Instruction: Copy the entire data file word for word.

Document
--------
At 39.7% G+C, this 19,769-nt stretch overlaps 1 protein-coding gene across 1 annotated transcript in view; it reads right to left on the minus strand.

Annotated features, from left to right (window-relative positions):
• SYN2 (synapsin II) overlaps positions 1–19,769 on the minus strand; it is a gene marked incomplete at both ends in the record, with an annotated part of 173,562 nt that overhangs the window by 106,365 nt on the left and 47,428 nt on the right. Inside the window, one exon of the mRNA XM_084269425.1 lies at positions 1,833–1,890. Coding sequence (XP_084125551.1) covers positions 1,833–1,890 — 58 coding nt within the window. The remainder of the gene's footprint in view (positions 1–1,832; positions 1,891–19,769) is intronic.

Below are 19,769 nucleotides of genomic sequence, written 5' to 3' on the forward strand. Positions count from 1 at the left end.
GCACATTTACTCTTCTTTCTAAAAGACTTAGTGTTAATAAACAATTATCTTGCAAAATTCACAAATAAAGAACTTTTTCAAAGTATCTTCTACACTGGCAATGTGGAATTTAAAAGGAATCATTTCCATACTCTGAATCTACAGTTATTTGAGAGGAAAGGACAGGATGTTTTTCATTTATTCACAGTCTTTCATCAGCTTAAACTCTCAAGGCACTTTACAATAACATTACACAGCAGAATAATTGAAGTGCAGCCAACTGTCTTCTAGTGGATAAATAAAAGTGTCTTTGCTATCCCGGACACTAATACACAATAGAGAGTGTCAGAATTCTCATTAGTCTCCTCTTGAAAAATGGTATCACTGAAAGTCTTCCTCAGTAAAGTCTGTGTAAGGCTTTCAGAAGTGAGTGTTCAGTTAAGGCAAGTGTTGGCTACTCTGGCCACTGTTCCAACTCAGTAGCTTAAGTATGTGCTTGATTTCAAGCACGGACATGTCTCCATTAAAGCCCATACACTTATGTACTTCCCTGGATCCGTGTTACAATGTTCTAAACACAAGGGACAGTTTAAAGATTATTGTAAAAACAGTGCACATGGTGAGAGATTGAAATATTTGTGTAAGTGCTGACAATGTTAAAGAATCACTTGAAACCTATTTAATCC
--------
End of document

At 39.7% G+C, this 19,769-nt stretch overlaps 1 protein-coding gene across 1 annotated transcript in view; it reads right to left on the minus strand.

Annotated features, from left to right (window-relative positions):
• SYN2 (synapsin II) overlaps positions 1–19,769 on the minus strand; it is a gene marked incomplete at both ends in the record, with an annotated part of 173,562 nt that overhangs the window by 106,365 nt on the left and 47,428 nt on the right. Inside the window, one exon of the mRNA XM_084269425.1 lies at positions 1,833–1,890. Coding sequence (XP_084125551.1) covers positions 1,833–1,890 — 58 coding nt within the window. The remainder of the gene's footprint in view (positions 1–1,832; positions 1,891–19,769) is intronic.

Below are 19,769 nucleotides of genomic sequence, written 5' to 3' on the forward strand. Positions count from 1 at the left end.
GCACATTTACTCTTCTTTCTAAAAGACTTAGTGTTAATAAACAATTATCTTGCAAAATTCACAAATAAAGAACTTTTTCAAAGTATCTTCTACACTGGCAATGTGGAATTTAAAAGGAATCATTTCCATACTCTGAATCTACAGTTATTTGAGAGGAAAGGACAGGATGTTTTTCATTTATTCACAGTCTTTCATCAGCTTAAACTCTCAAGGCACTTTACAATAACATTACACAGCAGAATAATTGAAGTGCAGCCAACTGTCTTCTAGTGGATAAATAAAAGTGTCTTTGCTATCCCGGACACTAATACACAATAGAGAGTGTCAGAATTCTCATTAGTCTCCTCTTGAAAAATGGTATCACTGAAAGTCTTCCTCAGTAAAGTCTGTGTAAGGCTTTCAGAAGTGAGTGTTCAGTTAAGGCAAGTGTTGGCTACTCTGGCCACTGTTCCAACTCAGTAGCTTAAGTATGTGCTTGATTTCAAGCACGGACATGTCTCCATTAAAGCCCATACACTTATGTACTTCCCTGGATCCGTGTTACAATGTTCTAAACACAAGGGACAGTTTAAAGATTATTGTAAAAACAGTGCACATGGTGAGAGATTGAAATATTTGTGTAAGTGCTGACAATGTTAAAGAATCACTTGAAACCTATTTAATCC